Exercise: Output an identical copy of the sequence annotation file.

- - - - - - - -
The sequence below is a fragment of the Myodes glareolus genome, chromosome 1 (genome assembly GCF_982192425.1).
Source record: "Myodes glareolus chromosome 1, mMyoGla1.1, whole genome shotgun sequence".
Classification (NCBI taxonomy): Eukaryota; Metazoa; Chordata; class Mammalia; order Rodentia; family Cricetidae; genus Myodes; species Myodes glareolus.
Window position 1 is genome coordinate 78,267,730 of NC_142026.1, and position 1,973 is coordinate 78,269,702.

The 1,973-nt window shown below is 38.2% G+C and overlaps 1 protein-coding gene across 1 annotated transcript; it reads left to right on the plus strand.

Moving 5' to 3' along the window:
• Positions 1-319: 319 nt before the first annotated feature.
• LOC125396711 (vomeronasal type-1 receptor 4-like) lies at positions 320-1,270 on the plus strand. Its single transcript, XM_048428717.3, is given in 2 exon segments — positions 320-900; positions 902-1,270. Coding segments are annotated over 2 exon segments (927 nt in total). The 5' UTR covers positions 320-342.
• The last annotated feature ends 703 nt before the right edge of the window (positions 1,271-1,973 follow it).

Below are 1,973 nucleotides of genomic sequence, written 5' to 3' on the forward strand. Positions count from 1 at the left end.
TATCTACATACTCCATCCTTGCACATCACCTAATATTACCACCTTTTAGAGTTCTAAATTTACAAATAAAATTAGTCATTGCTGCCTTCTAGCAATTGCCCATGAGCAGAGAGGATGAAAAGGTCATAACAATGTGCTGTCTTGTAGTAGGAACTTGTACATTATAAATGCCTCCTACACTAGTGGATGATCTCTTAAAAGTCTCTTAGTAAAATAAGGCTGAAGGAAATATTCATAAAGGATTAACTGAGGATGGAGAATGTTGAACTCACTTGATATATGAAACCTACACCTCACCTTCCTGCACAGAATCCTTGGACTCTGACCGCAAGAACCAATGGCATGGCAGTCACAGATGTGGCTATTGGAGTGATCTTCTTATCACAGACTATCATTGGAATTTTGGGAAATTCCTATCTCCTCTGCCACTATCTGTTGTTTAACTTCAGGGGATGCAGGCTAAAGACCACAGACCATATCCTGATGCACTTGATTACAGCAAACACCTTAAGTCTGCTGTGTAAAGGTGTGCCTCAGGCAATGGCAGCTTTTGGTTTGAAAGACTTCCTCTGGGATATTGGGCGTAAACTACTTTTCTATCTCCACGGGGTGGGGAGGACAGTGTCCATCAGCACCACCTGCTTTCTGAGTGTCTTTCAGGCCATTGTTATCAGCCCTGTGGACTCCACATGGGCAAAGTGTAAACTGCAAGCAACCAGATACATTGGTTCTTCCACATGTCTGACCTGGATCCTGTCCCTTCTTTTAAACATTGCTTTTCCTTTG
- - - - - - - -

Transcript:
The sequence below is a fragment of the Myodes glareolus genome, chromosome 1 (genome assembly GCF_982192425.1).
Source record: "Myodes glareolus chromosome 1, mMyoGla1.1, whole genome shotgun sequence".
Classification (NCBI taxonomy): Eukaryota; Metazoa; Chordata; class Mammalia; order Rodentia; family Cricetidae; genus Myodes; species Myodes glareolus.
Window position 1 is genome coordinate 78,267,730 of NC_142026.1, and position 1,973 is coordinate 78,269,702.

The 1,973-nt window shown below is 38.2% G+C and overlaps 1 protein-coding gene across 1 annotated transcript; it reads left to right on the plus strand.

Moving 5' to 3' along the window:
• Positions 1-319: 319 nt before the first annotated feature.
• LOC125396711 (vomeronasal type-1 receptor 4-like) lies at positions 320-1,270 on the plus strand. Its single transcript, XM_048428717.3, is given in 2 exon segments — positions 320-900; positions 902-1,270. Coding segments are annotated over 2 exon segments (927 nt in total). The 5' UTR covers positions 320-342.
• The last annotated feature ends 703 nt before the right edge of the window (positions 1,271-1,973 follow it).

Below are 1,973 nucleotides of genomic sequence, written 5' to 3' on the forward strand. Positions count from 1 at the left end.
TATCTACATACTCCATCCTTGCACATCACCTAATATTACCACCTTTTAGAGTTCTAAATTTACAAATAAAATTAGTCATTGCTGCCTTCTAGCAATTGCCCATGAGCAGAGAGGATGAAAAGGTCATAACAATGTGCTGTCTTGTAGTAGGAACTTGTACATTATAAATGCCTCCTACACTAGTGGATGATCTCTTAAAAGTCTCTTAGTAAAATAAGGCTGAAGGAAATATTCATAAAGGATTAACTGAGGATGGAGAATGTTGAACTCACTTGATATATGAAACCTACACCTCACCTTCCTGCACAGAATCCTTGGACTCTGACCGCAAGAACCAATGGCATGGCAGTCACAGATGTGGCTATTGGAGTGATCTTCTTATCACAGACTATCATTGGAATTTTGGGAAATTCCTATCTCCTCTGCCACTATCTGTTGTTTAACTTCAGGGGATGCAGGCTAAAGACCACAGACCATATCCTGATGCACTTGATTACAGCAAACACCTTAAGTCTGCTGTGTAAAGGTGTGCCTCAGGCAATGGCAGCTTTTGGTTTGAAAGACTTCCTCTGGGATATTGGGCGTAAACTACTTTTCTATCTCCACGGGGTGGGGAGGACAGTGTCCATCAGCACCACCTGCTTTCTGAGTGTCTTTCAGGCCATTGTTATCAGCCCTGTGGACTCCACATGGGCAAAGTGTAAACTGCAAGCAACCAGATACATTGGTTCTTCCACATGTCTGACCTGGATCCTGTCCCTTCTTTTAAACATTGCTTTTCCTTTG